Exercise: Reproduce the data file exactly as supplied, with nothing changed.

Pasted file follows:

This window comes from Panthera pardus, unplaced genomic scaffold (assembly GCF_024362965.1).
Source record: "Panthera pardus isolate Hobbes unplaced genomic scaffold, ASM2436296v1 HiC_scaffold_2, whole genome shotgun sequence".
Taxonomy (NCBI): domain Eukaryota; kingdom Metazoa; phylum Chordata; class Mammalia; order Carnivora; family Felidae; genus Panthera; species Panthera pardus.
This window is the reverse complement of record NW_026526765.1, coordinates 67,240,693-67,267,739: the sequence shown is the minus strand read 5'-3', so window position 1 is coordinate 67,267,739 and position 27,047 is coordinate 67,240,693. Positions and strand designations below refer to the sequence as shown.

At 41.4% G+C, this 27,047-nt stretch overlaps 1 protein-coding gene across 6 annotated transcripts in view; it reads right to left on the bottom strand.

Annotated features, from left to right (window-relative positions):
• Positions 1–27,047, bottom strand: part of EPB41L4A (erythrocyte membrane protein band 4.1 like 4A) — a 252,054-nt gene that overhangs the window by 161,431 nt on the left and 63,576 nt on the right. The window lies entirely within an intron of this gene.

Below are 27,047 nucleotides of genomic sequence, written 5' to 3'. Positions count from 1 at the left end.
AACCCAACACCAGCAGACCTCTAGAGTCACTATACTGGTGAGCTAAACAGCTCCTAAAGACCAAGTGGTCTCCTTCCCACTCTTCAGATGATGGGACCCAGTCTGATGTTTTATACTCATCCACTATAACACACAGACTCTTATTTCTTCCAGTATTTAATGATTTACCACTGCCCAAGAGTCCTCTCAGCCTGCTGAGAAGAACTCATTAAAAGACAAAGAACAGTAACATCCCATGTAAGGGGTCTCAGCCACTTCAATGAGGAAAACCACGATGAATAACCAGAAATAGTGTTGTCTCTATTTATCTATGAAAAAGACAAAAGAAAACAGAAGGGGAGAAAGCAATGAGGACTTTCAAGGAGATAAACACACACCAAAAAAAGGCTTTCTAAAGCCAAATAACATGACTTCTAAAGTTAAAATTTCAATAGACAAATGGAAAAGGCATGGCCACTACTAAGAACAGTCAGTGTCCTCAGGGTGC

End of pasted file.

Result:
This window comes from Panthera pardus, unplaced genomic scaffold (assembly GCF_024362965.1).
Source record: "Panthera pardus isolate Hobbes unplaced genomic scaffold, ASM2436296v1 HiC_scaffold_2, whole genome shotgun sequence".
Taxonomy (NCBI): domain Eukaryota; kingdom Metazoa; phylum Chordata; class Mammalia; order Carnivora; family Felidae; genus Panthera; species Panthera pardus.
This window is the reverse complement of record NW_026526765.1, coordinates 67,240,693-67,267,739: the sequence shown is the minus strand read 5'-3', so window position 1 is coordinate 67,267,739 and position 27,047 is coordinate 67,240,693. Positions and strand designations below refer to the sequence as shown.

At 41.4% G+C, this 27,047-nt stretch overlaps 1 protein-coding gene across 6 annotated transcripts in view; it reads right to left on the bottom strand.

Annotated features, from left to right (window-relative positions):
• Positions 1–27,047, bottom strand: part of EPB41L4A (erythrocyte membrane protein band 4.1 like 4A) — a 252,054-nt gene that overhangs the window by 161,431 nt on the left and 63,576 nt on the right. The window lies entirely within an intron of this gene.

Below are 27,047 nucleotides of genomic sequence, written 5' to 3'. Positions count from 1 at the left end.
AACCCAACACCAGCAGACCTCTAGAGTCACTATACTGGTGAGCTAAACAGCTCCTAAAGACCAAGTGGTCTCCTTCCCACTCTTCAGATGATGGGACCCAGTCTGATGTTTTATACTCATCCACTATAACACACAGACTCTTATTTCTTCCAGTATTTAATGATTTACCACTGCCCAAGAGTCCTCTCAGCCTGCTGAGAAGAACTCATTAAAAGACAAAGAACAGTAACATCCCATGTAAGGGGTCTCAGCCACTTCAATGAGGAAAACCACGATGAATAACCAGAAATAGTGTTGTCTCTATTTATCTATGAAAAAGACAAAAGAAAACAGAAGGGGAGAAAGCAATGAGGACTTTCAAGGAGATAAACACACACCAAAAAAAGGCTTTCTAAAGCCAAATAACATGACTTCTAAAGTTAAAATTTCAATAGACAAATGGAAAAGGCATGGCCACTACTAAGAACAGTCAGTGTCCTCAGGGTGC